image Spending a day in Bratislava

January 2, 2016. One day visit to Bratislava, the capital of Slovakia.

To get to Bratislava from Vienna, we took the train (operated by ÖBB) from Vienna Hauptbahnhof (Vienna central station) heading towards Hlavná stanica (Bratislava central station). You can get tickets at the ÖBB office in Vienna Hauptbahnhof. Group tickets are available (minimum three people) and it’s way cheaper! 16€ for return tickets. Awesome deal.

So we arrived in Bratislava that afternoon and was welcomed with a freezing temperature accompanied by cloudy skies. Perfect day for sightseeing. lol.

We walked from the station towards Bratislavský hrad or Bratislava Castle (so we thought), and got lost for like 30 minutes before getting help from locals and started heading in the right direction. We passed by The Capuchin Church on our way to the castle.

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The Capuchin Church

Bratislava Castle is located on a hill which is part of the Little Carpathians mountain range. The walk uphill to the castle takes around 15 minutes.

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Bratislava Castle
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Bratislava Castle entrance and the statue of King Svatopluk.

Want to know a Slovakian Legend? Read about The Three Twigs of King Svatopluk.

After checking out the castle, we headed downhill and walked in the direction of Bratislava’s Old Town in search for lunch. We settled at Jimmy’s Restaurant and Bar, which seemed pretty nice, only to turn out their food wasn’t that great. I asked for a typical Slovakian dish, and they offered me to try karamelizované kačacie prsia so zemiakovým pyré (don’t ask me how to read that. lol. It’s basically grilled duck with orange, apricot, and potato puree). It was not that bad, but I have definitely tasted much better ducks. My friend had some dumplings, and she said it wasn’t that good either. To be honest, I won’t recommend this restaurant to anyone. It’s pretty expensive too (my duck costed 19€).

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Grilled duck breast with potato puree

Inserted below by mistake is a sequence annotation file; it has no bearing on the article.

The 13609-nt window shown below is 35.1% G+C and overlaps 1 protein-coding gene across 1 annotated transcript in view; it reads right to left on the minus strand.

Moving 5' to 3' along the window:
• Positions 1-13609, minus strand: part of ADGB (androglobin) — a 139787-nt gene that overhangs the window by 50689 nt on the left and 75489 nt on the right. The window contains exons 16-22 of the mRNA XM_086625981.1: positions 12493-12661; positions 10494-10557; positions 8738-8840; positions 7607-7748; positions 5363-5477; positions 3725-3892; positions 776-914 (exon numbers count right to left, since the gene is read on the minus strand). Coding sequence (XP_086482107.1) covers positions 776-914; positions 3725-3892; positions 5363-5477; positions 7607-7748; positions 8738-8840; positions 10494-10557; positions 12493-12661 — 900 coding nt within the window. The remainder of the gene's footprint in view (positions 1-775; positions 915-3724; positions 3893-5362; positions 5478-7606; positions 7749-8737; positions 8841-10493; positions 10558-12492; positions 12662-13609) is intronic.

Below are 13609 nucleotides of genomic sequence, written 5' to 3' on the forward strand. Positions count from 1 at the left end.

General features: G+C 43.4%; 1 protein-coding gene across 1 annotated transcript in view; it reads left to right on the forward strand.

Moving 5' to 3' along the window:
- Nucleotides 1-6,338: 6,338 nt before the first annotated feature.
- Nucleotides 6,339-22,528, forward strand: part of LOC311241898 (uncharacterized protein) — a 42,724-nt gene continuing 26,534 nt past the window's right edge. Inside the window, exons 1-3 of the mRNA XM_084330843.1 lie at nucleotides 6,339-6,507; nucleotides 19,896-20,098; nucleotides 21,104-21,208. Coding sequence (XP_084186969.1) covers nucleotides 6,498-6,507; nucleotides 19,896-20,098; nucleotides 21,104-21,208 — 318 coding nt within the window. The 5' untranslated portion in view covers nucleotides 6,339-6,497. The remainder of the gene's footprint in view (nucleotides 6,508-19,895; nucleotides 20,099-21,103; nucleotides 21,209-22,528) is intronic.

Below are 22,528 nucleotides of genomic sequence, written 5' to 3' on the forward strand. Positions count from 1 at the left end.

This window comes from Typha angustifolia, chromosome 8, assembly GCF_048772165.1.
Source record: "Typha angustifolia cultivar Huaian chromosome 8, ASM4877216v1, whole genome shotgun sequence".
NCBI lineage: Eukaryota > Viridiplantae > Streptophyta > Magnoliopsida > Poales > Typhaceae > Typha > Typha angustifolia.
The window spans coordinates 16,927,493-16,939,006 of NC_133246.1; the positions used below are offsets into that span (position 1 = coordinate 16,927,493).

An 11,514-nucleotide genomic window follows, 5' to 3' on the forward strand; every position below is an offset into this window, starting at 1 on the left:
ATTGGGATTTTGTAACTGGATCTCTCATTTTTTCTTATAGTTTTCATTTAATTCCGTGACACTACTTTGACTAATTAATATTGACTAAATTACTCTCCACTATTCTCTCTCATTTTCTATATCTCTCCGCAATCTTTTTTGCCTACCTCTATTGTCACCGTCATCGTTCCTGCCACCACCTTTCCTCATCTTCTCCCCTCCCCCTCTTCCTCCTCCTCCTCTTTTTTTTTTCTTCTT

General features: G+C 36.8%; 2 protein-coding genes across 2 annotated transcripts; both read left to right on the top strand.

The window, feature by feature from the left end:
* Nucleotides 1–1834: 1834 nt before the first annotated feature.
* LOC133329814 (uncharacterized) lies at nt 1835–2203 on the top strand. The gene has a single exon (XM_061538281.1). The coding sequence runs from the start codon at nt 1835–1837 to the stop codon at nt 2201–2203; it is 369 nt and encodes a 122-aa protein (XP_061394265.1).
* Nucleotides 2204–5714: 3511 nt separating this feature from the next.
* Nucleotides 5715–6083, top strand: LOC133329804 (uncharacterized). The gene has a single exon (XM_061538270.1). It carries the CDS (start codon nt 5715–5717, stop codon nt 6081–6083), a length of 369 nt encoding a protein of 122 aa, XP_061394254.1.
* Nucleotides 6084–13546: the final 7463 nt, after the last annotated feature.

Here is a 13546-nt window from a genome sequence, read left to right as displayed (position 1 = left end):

After lunch we went on a tour of the Old Town or Staré Mesto in the Slovakian language.

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Fairytale-like cobbled streets on the way to the Old Town, with Bratislava Castle in the background.

And tried to take a selfie with my dslr on the way…

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LOL

Then finally arrived at the first landmark on our list, St. Michael’s Gate and TowerThis tower was first built in the 14th century (and was rebuilt many times after) and serves as the eastern entrance to the Old Town.

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St. Michael’s Gate and Tower
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Coat of arms on the gate – in honour of Queen Maria Theresa, who brought Bratislava into glory under her reign.
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Bratislava coat of arms on the other side of the gate

We walked through the gate and I just had to take a picture of this.

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 I am 10,500 km away from home! :p

Right beside St. Michael’s Gate, you can find the narrowest house in Europe measuring only 130cm wide!

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Yup. That Zwinger Kebab house is the narrowest house in Europe.

We continued walking down the road and came to the Old Town Square or Hlavné Námestie (Main Square). Here you can find the Old Town Hall with its yellow tower. Today the Old Town Hall functions as Bratislava’s City Museum.

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Bratislava Old Town Square with the yellow Old Town Hall tower. The statue leaning on the bench in the centre is Hubert, a Napoleon soldier.

Our next stop is the famous statue of Cumil. This statue is of a man poking out of an actual manhole on the ground. ‘Cumil’ literally means ‘the watcher’. Fun fact: It is said that if you touch Cumil’s head and make a wish, it will be granted if you keep the wish a secret forever.

Bratislava is known as the city of bronze statues. Apart from Cumil and Hubert, there are many other famous bronze statues that we didn’t manage to see.

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Man at work – Cumil the sewer worker.

Next was a short stop to Slovenské národné divadlo or the Slovak National Theatre.

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Slovak National Theatre

For our sightseeing finale we headed towards the Church of St. Elisabeth, or more commonly known as the Blue Church. It is located on Bezručova street, around 1 km southeast of the Old Town (near the Slovak National Theatre). It’s a pretty little church that somehow looks like a igloo with a touch of Art Nouveau.

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The Blue Church

We spent the rest of the evening waiting for our train back to Vienna at a cafe in Eurovea Galleria shopping mall by the River Danube. And guess what, we almost missed our train!! I have never had a power-walk as crazy and nerve-wrecking as that in my life. lol XD
So.. that was the end of our day trip to Bratislava!
I personally think that Bratislava’s Old Town is definitely worth a visit, especially if you are into medieval Eastern Europe atmosphere. And you just need to spend day here to see the most important and famous places, so slip a chance stop by while you are travelling Eastern Europe.

Thanks for reading!!

Stay tuned for a post on my solo trip to Prague and Kutna Hora in the Czech Republic 😉

sources: welcome to bratislava, doc brown’s travel pictures, wikipedia.

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